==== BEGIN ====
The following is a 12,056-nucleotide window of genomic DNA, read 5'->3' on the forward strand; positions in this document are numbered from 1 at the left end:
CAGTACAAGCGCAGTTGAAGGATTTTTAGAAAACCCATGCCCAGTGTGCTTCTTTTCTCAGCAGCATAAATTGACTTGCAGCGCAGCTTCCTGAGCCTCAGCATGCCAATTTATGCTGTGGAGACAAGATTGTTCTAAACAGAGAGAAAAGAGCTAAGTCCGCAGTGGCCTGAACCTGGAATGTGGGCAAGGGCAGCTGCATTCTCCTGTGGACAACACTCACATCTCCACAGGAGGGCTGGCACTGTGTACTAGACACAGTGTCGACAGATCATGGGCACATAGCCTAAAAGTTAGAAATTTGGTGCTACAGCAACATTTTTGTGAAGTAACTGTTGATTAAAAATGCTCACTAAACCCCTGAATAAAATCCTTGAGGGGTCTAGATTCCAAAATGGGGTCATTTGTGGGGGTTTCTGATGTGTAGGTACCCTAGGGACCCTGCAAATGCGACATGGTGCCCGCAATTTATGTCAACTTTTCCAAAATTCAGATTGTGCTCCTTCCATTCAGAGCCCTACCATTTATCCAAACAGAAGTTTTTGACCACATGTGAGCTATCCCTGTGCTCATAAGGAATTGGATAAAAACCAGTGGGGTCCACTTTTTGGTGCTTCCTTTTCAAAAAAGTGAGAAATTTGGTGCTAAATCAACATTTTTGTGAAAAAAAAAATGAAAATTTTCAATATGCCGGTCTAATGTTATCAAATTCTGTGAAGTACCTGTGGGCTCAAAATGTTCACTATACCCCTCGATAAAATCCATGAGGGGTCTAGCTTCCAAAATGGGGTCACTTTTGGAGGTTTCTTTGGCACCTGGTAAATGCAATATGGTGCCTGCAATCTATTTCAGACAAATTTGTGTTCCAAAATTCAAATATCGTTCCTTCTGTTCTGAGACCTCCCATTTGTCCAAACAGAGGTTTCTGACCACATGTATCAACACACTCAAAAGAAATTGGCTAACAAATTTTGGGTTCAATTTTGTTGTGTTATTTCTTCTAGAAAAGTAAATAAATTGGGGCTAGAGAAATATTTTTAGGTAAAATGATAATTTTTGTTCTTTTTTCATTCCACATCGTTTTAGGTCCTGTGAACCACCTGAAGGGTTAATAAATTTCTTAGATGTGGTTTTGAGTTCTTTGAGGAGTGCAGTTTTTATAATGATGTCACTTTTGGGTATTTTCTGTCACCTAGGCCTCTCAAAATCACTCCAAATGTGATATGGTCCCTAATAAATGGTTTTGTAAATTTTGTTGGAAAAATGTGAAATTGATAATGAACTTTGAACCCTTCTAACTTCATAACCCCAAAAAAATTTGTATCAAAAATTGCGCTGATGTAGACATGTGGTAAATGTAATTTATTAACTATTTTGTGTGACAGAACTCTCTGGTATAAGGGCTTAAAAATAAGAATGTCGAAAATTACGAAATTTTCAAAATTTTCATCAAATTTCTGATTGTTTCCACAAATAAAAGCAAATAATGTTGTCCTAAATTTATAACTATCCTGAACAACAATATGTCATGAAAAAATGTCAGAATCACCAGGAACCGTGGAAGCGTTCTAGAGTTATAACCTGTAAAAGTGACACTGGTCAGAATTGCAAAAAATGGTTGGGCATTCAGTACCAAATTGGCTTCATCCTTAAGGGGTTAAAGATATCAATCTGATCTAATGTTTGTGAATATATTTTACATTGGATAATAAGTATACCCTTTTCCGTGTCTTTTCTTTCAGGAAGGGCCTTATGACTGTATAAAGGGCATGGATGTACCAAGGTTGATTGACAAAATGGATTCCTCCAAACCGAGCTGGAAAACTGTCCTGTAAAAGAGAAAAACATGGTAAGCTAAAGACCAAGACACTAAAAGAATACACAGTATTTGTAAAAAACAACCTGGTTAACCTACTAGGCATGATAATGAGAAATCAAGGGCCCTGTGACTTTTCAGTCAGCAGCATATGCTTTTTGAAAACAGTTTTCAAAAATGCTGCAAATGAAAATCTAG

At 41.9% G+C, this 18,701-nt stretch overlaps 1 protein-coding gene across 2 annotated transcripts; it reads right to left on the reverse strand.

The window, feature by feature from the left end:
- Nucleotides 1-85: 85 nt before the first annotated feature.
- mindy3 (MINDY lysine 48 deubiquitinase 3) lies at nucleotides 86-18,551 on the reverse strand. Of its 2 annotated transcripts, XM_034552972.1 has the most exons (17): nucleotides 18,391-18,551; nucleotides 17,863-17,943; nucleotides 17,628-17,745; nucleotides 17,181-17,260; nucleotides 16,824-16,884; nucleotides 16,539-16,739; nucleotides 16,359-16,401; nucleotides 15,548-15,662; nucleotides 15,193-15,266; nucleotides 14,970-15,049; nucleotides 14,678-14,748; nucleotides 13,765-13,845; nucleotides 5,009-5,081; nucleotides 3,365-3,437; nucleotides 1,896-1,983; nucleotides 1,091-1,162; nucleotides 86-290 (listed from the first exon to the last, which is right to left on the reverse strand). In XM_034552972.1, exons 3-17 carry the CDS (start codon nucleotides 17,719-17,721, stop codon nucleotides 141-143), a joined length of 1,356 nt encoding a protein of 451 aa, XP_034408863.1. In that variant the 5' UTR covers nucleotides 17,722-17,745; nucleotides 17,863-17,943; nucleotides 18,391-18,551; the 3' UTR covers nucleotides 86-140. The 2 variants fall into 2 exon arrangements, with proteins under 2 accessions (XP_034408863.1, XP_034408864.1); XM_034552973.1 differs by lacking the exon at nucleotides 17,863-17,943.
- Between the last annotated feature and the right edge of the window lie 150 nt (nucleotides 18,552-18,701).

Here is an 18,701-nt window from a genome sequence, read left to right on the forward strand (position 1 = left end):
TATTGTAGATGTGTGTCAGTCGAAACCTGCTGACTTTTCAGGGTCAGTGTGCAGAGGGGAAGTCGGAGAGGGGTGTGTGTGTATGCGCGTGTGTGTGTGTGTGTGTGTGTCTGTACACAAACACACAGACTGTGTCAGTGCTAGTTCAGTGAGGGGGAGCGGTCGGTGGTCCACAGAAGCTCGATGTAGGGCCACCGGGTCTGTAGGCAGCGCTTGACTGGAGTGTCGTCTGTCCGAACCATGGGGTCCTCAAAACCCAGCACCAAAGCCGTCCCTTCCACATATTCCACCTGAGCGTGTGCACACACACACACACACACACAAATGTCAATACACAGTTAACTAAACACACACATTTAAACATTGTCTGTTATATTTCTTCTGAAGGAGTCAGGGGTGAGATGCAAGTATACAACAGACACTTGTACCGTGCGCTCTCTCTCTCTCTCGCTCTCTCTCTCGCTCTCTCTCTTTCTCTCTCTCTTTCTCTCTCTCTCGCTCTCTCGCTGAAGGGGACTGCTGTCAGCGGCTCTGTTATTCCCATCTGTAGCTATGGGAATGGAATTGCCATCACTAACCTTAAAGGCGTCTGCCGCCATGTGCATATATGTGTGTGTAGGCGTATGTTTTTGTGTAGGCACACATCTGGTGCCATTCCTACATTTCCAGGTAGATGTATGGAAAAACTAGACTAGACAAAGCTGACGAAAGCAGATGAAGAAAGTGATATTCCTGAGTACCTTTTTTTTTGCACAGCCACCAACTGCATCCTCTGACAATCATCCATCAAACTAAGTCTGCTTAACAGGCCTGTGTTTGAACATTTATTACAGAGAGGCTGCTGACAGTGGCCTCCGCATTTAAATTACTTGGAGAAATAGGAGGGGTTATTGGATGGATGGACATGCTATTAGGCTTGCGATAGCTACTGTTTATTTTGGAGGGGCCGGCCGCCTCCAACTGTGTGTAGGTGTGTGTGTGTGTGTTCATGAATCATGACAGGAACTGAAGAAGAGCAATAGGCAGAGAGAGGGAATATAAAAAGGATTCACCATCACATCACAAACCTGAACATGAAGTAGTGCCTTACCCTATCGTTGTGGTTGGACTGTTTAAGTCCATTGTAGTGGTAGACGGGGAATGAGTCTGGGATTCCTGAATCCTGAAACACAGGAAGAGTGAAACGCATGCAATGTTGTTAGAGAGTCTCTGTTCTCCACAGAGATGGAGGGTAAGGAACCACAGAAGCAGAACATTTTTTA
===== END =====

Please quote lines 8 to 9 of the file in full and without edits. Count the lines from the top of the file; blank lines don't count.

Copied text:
Here is an 18,701-nt window from a genome sequence, read left to right on the forward strand (position 1 = left end):
TATTGTAGATGTGTGTCAGTCGAAACCTGCTGACTTTTCAGGGTCAGTGTGCAGAGGGGAAGTCGGAGAGGGGTGTGTGTGTATGCGCGTGTGTGTGTGTGTGTGTGTGTCTGTACACAAACACACAGACTGTGTCAGTGCTAGTTCAGTGAGGGGGAGCGGTCGGTGGTCCACAGAAGCTCGATGTAGGGCCACCGGGTCTGTAGGCAGCGCTTGACTGGAGTGTCGTCTGTCCGAACCATGGGGTCCTCAAAACCCAGCACCAAAGCCGTCCCTTCCACATATTCCACCTGAGCGTGTGCACACACACACACACACACACAAATGTCAATACACAGTTAACTAAACACACACATTTAAACATTGTCTGTTATATTTCTTCTGAAGGAGTCAGGGGTGAGATGCAAGTATACAACAGACACTTGTACCGTGCGCTCTCTCTCTCTCTCGCTCTCTCTCTCGCTCTCTCTCTTTCTCTCTCTCTTTCTCTCTCTCTCGCTCTCTCGCTGAAGGGGACTGCTGTCAGCGGCTCTGTTATTCCCATCTGTAGCTATGGGAATGGAATTGCCATCACTAACCTTAAAGGCGTCTGCCGCCATGTGCATATATGTGTGTGTAGGCGTATGTTTTTGTGTAGGCACACATCTGGTGCCATTCCTACATTTCCAGGTAGATGTATGGAAAAACTAGACTAGACAAAGCTGACGAAAGCAGATGAAGAAAGTGATATTCCTGAGTACCTTTTTTTTTGCACAGCCACCAACTGCATCCTCTGACAATCATCCATCAAACTAAGTCTGCTTAACAGGCCTGTGTTTGAACATTTATTACAGAGAGGCTGCTGACAGTGGCCTCCGCATTTAAATTACTTGGAGAAATAGGAGGGGTTATTGGATGGATGGACATGCTATTAGGCTTGCGATAGCTACTGTTTATTTTGGAGGGGCCGGCCGCCTCCAACTGTGTGTAGGTGTGTGTGTGTGTGTTCATGAATCATGACAGGAACTGAAGAAGAGCAATAGGCAGAGAGAGGGAATATAAAAAGGATTCACCATCACATCACAAACCTGAACATGAAGTAGTGCCTTACCCTATCGTTGTGGTTGGACTGTTTAAGTCCATTGTAGTGGTAGACGGGGAATGAGTCTGGGATTCCTGAATCCTGAAACACAGGAAGAGTGAAACGCATGCAATGTTGTTAGAGAGTCTCTGTTCTCCACAGAGATGGAGGGTAAGGAACCACAGAAGCAGAACATTTTTTA